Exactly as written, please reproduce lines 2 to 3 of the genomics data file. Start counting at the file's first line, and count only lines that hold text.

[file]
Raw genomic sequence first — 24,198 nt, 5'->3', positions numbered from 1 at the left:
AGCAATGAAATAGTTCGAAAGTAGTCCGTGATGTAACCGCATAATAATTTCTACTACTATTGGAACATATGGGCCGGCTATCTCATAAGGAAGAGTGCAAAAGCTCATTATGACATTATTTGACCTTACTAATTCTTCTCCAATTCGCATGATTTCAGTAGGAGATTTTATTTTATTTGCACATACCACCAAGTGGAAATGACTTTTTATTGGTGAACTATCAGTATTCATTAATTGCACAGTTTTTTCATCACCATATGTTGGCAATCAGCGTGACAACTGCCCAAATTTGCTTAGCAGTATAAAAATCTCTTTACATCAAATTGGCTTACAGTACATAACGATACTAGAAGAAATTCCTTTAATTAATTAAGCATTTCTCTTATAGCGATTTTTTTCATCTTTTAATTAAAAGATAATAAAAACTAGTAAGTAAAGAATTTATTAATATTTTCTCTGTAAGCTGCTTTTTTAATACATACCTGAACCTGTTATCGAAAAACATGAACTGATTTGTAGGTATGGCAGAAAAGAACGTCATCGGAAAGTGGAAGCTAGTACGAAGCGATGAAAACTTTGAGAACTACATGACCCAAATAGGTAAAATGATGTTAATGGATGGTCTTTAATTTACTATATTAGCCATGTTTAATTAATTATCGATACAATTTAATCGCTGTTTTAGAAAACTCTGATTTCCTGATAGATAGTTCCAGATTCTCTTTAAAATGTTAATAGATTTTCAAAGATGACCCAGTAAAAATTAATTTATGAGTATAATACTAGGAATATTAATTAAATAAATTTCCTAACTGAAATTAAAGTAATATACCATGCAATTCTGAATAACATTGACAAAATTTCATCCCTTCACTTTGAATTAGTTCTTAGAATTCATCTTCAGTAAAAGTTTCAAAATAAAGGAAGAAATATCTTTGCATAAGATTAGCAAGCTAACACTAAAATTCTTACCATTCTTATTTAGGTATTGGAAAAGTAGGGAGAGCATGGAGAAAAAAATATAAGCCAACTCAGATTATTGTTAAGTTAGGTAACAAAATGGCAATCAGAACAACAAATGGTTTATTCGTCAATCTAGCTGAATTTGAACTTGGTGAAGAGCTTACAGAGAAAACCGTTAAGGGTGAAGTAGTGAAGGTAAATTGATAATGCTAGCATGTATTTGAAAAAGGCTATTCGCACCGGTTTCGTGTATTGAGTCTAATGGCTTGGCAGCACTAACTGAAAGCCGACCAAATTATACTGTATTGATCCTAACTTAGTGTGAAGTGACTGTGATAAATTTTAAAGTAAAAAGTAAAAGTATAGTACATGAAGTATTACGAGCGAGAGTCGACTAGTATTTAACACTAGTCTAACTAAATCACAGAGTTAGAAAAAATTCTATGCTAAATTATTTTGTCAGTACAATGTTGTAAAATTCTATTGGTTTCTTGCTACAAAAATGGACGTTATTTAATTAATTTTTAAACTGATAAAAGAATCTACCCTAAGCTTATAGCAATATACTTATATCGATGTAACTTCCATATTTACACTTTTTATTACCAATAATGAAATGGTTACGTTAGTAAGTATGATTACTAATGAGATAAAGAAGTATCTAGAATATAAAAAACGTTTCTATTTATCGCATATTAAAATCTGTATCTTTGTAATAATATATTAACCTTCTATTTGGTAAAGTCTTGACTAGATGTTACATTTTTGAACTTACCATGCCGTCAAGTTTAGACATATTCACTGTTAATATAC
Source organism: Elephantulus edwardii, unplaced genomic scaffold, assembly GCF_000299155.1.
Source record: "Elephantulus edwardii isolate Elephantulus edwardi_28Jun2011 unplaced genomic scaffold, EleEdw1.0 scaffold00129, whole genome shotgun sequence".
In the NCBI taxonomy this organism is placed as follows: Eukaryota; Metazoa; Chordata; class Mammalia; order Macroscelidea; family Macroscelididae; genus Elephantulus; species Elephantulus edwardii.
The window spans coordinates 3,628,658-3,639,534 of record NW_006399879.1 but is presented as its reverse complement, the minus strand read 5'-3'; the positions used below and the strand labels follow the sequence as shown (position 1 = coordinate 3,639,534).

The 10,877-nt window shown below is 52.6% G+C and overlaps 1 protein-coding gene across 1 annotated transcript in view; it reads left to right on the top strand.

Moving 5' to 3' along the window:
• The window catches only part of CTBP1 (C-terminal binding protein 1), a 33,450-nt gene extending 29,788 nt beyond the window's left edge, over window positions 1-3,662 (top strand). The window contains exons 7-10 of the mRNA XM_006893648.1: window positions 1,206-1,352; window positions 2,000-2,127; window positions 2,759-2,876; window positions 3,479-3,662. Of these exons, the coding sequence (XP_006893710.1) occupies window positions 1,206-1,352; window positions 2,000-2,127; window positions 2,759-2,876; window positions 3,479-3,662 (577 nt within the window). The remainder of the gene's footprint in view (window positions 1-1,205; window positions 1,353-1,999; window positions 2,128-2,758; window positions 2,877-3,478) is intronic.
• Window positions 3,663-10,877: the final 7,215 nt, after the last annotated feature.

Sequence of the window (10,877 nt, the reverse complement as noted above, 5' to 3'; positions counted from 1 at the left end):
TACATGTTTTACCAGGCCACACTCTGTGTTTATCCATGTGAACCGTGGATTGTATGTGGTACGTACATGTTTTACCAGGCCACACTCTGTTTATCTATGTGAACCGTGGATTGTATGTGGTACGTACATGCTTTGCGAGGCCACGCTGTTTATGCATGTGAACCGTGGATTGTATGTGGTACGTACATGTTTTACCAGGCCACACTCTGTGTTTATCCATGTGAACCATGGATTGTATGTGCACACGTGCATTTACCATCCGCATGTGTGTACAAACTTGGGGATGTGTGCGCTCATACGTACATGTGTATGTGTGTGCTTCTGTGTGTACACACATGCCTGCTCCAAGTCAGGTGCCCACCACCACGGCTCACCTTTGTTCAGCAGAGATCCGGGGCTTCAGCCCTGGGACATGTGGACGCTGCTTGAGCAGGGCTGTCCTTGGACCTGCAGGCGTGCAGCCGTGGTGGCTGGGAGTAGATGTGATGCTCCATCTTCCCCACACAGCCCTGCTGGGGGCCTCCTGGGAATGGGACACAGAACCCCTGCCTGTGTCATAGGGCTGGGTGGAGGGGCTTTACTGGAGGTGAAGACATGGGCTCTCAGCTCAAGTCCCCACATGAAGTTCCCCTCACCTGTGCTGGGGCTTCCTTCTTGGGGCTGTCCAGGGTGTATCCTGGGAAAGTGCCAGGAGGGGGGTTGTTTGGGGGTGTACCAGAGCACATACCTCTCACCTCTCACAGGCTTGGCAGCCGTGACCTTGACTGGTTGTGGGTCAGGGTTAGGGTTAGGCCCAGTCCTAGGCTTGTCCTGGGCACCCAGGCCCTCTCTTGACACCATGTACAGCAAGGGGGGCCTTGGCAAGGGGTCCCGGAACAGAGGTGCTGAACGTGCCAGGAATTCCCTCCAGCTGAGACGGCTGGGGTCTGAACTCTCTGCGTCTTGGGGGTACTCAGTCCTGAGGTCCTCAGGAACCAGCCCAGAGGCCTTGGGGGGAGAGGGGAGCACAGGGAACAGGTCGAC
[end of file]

AGCAATGAAATAGTTCGAAAGTAGTCCGTGATGTAACCGCATAATAATTTCTACTACTATTGGAACATATGGGCCGGCTATCTCATAAGGAAGAGTGCAAAAGCTCATTATGACATTATTTGACCTTACTAATTCTTCTCCAATTCGCATGATTTCAGTAGGAGATTTTATTTTATTTGCACATACCACCAAGTGGAAATGACTTTTTATTGGTGAACTATCAGTATTCATTAATTGCACAGTTTTTTCATCACCATATGTTGGCAATCAGCGTGACAACTGCCCAAATTTGCTTAGCAGTATAAAAATCTCTTTACATCAAATTGGCTTACAGTACATAACGATACTAGAAGAAATTCCTTTAATTAATTAAGCATTTCTCTTATAGCGATTTTTTTCATCTTTTAATTAAAAGATAATAAAAACTAGTAAGTAAAGAATTTATTAATATTTTCTCTGTAAGCTGCTTTTTTAATACATACCTGAACCTGTTATCGAAAAACATGAACTGATTTGTAGGTATGGCAGAAAAGAACGTCATCGGAAAGTGGAAGCTAGTACGAAGCGATGAAAACTTTGAGAACTACATGACCCAAATAGGTAAAATGATGTTAATGGATGGTCTTTAATTTACTATATTAGCCATGTTTAATTAATTATCGATACAATTTAATCGCTGTTTTAGAAAACTCTGATTTCCTGATAGATAGTTCCAGATTCTCTTTAAAATGTTAATAGATTTTCAAAGATGACCCAGTAAAAATTAATTTATGAGTATAATACTAGGAATATTAATTAAATAAATTTCCTAACTGAAATTAAAGTAATATACCATGCAATTCTGAATAACATTGACAAAATTTCATCCCTTCACTTTGAATTAGTTCTTAGAATTCATCTTCAGTAAAAGTTTCAAAATAAAGGAAGAAATATCTTTGCATAAGATTAGCAAGCTAACACTAAAATTCTTACCATTCTTATTTAGGTATTGGAAAAGTAGGGAGAGCATGGAGAAAAAAATATAAGCCAACTCAGATTATTGTTAAGTTAGGTAACAAAATGGCAATCAGAACAACAAATGGTTTATTCGTCAATCTAGCTGAATTTGAACTTGGTGAAGAGCTTACAGAGAAAACCGTTAAGGGTGAAGTAGTGAAGGTAAATTGATAATGCTAGCATGTATTTGAAAAAGGCTATTCGCACCGGTTTCGTGTATTGAGTCTAATGGCTTGGCAGCACTAACTGAAAGCCGACCAAATTATACTGTATTGATCCTAACTTAGTGTGAAGTGACTGTGATAAATTTTAAAGTAAAAAGTAAAAGTATAGTACATGAAGTATTACGAGCGAGAGTCGACTAGTATTTAACACTAGTCTAACTAAATCACAGAGTTAGAAAAAATTCTATGCTAAATTATTTTGTCAGTACAATGTTGTAAAATTCTATTGGTTTCTTGCTACAAAAATGGACGTTATTTAATTAATTTTTAAACTGATAAAAGAATCTACCCTAAGCTTATAGCAATATACTTATATCGATGTAACTTCCATATTTACACTTTTTATTACCAATAATGAAATGGTTACGTTAGTAAGTATGATTACTAATGAGATAAAGAAGTATCTAGAATATAAAAAACGTTTCTATTTATCGCATATTAAAATCTGTATCTTTGTAATAATATATTAACCTTCTATTTGGTAAAGTCTTGACTAGATGTTACATTTTTGAACTTACCATGCCGTCAAGTTTAGACATATTCACTGTTAATATAC
Source organism: Elephantulus edwardii, unplaced genomic scaffold, assembly GCF_000299155.1.